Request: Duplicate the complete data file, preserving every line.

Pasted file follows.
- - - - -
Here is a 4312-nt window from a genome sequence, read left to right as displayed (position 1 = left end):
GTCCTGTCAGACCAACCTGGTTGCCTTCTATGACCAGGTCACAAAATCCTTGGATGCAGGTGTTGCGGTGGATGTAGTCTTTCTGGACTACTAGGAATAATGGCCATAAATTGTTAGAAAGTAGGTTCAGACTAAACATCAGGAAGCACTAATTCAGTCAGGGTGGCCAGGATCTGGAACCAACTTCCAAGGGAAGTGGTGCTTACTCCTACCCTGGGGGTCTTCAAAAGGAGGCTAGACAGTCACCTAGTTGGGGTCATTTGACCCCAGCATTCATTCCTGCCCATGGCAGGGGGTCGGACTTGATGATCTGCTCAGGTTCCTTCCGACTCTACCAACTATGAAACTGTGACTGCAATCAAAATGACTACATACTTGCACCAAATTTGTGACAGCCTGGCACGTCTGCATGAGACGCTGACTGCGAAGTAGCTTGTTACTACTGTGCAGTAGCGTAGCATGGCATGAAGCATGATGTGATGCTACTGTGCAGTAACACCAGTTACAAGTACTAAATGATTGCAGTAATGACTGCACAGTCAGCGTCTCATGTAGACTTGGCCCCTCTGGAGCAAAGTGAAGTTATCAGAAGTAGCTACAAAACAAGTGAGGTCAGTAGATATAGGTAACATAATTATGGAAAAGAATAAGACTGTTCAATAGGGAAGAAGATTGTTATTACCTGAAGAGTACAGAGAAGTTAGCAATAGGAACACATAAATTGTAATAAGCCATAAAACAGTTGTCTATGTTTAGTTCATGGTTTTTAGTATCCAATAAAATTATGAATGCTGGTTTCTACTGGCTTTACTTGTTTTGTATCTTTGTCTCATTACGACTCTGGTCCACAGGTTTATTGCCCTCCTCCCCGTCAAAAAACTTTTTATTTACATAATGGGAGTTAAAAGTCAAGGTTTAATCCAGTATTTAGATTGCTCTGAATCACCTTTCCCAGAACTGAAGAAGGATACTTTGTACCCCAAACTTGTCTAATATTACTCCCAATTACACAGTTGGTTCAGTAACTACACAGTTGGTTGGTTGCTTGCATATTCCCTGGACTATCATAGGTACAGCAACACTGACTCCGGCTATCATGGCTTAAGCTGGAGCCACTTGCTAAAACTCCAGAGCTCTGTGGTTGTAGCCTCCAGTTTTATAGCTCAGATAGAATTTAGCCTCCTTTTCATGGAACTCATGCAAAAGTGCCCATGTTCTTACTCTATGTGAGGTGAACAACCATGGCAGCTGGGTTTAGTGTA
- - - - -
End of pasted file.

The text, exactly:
Here is a 4312-nt window from a genome sequence, read left to right as displayed (position 1 = left end):
GTCCTGTCAGACCAACCTGGTTGCCTTCTATGACCAGGTCACAAAATCCTTGGATGCAGGTGTTGCGGTGGATGTAGTCTTTCTGGACTACTAGGAATAATGGCCATAAATTGTTAGAAAGTAGGTTCAGACTAAACATCAGGAAGCACTAATTCAGTCAGGGTGGCCAGGATCTGGAACCAACTTCCAAGGGAAGTGGTGCTTACTCCTACCCTGGGGGTCTTCAAAAGGAGGCTAGACAGTCACCTAGTTGGGGTCATTTGACCCCAGCATTCATTCCTGCCCATGGCAGGGGGTCGGACTTGATGATCTGCTCAGGTTCCTTCCGACTCTACCAACTATGAAACTGTGACTGCAATCAAAATGACTACATACTTGCACCAAATTTGTGACAGCCTGGCACGTCTGCATGAGACGCTGACTGCGAAGTAGCTTGTTACTACTGTGCAGTAGCGTAGCATGGCATGAAGCATGATGTGATGCTACTGTGCAGTAACACCAGTTACAAGTACTAAATGATTGCAGTAATGACTGCACAGTCAGCGTCTCATGTAGACTTGGCCCCTCTGGAGCAAAGTGAAGTTATCAGAAGTAGCTACAAAACAAGTGAGGTCAGTAGATATAGGTAACATAATTATGGAAAAGAATAAGACTGTTCAATAGGGAAGAAGATTGTTATTACCTGAAGAGTACAGAGAAGTTAGCAATAGGAACACATAAATTGTAATAAGCCATAAAACAGTTGTCTATGTTTAGTTCATGGTTTTTAGTATCCAATAAAATTATGAATGCTGGTTTCTACTGGCTTTACTTGTTTTGTATCTTTGTCTCATTACGACTCTGGTCCACAGGTTTATTGCCCTCCTCCCCGTCAAAAAACTTTTTATTTACATAATGGGAGTTAAAAGTCAAGGTTTAATCCAGTATTTAGATTGCTCTGAATCACCTTTCCCAGAACTGAAGAAGGATACTTTGTACCCCAAACTTGTCTAATATTACTCCCAATTACACAGTTGGTTCAGTAACTACACAGTTGGTTGGTTGCTTGCATATTCCCTGGACTATCATAGGTACAGCAACACTGACTCCGGCTATCATGGCTTAAGCTGGAGCCACTTGCTAAAACTCCAGAGCTCTGTGGTTGTAGCCTCCAGTTTTATAGCTCAGATAGAATTTAGCCTCCTTTTCATGGAACTCATGCAAAAGTGCCCATGTTCTTACTCTATGTGAGGTGAACAACCATGGCAGCTGGGTTTAGTGTA